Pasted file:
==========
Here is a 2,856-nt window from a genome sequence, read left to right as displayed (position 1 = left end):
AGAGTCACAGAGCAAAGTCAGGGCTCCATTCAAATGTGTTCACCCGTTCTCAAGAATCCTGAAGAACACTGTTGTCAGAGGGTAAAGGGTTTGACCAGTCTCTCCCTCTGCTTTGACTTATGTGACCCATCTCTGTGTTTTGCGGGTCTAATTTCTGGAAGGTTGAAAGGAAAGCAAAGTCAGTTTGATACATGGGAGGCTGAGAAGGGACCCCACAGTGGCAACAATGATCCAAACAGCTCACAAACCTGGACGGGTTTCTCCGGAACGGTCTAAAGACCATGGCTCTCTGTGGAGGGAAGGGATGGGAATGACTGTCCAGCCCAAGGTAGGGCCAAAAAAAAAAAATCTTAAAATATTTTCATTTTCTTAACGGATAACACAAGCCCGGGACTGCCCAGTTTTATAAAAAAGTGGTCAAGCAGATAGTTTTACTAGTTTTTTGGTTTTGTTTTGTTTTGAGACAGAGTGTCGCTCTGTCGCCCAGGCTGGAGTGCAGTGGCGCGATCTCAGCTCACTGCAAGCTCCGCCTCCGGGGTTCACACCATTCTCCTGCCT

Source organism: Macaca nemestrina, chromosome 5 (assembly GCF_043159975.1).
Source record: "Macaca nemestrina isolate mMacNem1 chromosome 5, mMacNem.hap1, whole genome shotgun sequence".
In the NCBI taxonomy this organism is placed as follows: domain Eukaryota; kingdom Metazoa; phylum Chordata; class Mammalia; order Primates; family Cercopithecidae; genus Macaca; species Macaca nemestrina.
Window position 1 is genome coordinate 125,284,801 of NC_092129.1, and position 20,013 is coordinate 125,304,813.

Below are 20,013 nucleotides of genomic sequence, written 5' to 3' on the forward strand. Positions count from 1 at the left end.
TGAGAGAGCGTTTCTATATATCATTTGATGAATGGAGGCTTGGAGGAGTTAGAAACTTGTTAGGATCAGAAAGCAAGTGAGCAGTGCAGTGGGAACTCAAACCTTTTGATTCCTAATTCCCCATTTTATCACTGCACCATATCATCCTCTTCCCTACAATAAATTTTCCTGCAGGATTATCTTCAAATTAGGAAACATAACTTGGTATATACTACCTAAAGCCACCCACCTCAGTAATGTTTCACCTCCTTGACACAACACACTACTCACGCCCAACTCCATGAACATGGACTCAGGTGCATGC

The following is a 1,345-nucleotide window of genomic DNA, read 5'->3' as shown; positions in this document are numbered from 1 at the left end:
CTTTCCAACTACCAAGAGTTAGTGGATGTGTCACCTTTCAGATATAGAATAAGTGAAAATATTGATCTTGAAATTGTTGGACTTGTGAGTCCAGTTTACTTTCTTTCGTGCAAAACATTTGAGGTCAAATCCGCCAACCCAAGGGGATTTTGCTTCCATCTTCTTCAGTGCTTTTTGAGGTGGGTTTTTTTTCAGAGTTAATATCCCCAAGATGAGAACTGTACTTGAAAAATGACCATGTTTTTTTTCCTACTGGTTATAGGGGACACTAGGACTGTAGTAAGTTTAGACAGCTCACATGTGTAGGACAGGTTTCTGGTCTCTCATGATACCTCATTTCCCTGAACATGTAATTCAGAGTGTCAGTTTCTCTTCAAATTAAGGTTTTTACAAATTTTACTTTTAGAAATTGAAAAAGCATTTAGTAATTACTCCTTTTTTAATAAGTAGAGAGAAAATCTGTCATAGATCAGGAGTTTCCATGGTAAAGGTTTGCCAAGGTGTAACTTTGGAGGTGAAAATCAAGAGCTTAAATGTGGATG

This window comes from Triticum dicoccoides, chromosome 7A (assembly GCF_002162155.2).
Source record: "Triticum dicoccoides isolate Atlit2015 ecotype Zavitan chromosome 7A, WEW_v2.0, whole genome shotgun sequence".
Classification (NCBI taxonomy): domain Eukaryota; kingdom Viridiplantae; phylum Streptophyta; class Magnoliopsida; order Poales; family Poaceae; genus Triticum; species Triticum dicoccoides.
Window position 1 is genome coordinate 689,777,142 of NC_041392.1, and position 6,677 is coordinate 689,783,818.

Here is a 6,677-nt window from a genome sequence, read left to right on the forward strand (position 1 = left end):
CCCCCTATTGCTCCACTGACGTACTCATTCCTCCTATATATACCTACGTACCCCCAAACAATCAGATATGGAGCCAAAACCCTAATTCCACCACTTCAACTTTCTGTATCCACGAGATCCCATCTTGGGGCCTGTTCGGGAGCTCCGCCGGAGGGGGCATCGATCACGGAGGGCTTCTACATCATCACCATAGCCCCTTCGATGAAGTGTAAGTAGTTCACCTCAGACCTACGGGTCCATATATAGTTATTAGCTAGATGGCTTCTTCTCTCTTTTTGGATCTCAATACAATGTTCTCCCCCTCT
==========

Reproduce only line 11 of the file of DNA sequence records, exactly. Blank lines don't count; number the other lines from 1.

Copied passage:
This window comes from Triticum dicoccoides, chromosome 7A (assembly GCF_002162155.2).